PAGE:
Chronic Non-Specific Low Back Pain – Control Impairment
Patients who suffer more than three months of low back pain are diagnosed with “non-specific” chronic low back pain (NSCLBP), regardless of the radiological findings. It is not uncommon for these patients to find that the initial diagnosis may no longer be what’s causing their low back pain.
Patients with NSCLBP who do not have the ability to move their lower back independently, without moving other parts of their body is said to be ‘control-impaired’. This ‘control impairment’ or inability to isolate the body’s movement leads to mechanical faults, which eventually causes more loading and compression of the joints resulting in pain. Imagine if your back is stiff and it feels like just one part of the back is supporting all the stress when you move, how much better will it feel when the back is ironed-out and relaxed?
Typically, patients complain of pain when performing the following movements:
- Movement through range
- Static loading tasks such as standing or sitting without support
- Repetitive strain to end of range both in static and dynamic positions
Patients with“non-specific” chronic low back pain have lost the awareness of their body’s position in space (proprioception) and tend to adopt positions that increase stress on the tissues. To aggravate matters, the lack of control prevents them from moving into a position that alleviates the pain.
What are some of the signs we are looking for?
- Chronic pain of more than 3 months with/without an initial radiological finding e.g slipped disc injury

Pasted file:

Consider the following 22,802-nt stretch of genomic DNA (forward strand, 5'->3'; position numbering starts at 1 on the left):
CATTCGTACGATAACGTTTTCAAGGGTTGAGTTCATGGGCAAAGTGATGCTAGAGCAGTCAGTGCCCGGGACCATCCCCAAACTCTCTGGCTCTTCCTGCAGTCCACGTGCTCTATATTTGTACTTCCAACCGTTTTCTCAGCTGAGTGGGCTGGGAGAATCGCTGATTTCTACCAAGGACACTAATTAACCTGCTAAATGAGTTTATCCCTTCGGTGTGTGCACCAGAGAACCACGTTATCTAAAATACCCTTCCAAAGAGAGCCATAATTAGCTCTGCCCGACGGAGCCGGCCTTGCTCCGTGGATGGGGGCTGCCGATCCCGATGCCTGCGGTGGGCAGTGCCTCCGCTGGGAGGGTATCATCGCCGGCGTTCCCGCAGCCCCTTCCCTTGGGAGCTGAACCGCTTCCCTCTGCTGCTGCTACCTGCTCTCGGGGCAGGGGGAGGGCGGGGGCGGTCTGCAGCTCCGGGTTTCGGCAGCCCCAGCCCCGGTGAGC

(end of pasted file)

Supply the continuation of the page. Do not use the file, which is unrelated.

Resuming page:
- Localised pain with or without referred pain, such as shooting or pulling pain down the legs
- Gradual onset of pain from repeated or sustained strain, such as lifting or standing for long periods
- Lack of awareness of what causes the onset of pain
- No impaired movement in the direction of pain
- Fear and avoidance of activity that brings on pain
How can physiotherapy help?
Patients with “control impairment” disorder typically take a longer time of rehabilitation due to the nature of the disorder. A lot of time is required to alter the motor control to help offload the painful joints and tissues that are involved.
Your physiotherapists will designed a motor control programme that aims to change the behavior of the muscles to improve stability and awareness of the lumbo-pelvic region. This is different from a strength conditioning programme, where you want to increase the strength of the muscles.
Behavioral interventions, manual therapy including joint mobilisations and manipulations as well as soft tissue release will be used together with the motor control programme to improve joint movement. If there is a deficit, this will help facilitate and restore muscle balance to improve activation of the targeted muscles. Whenever necessary, electrophysical agents will be used for temporary pain relief.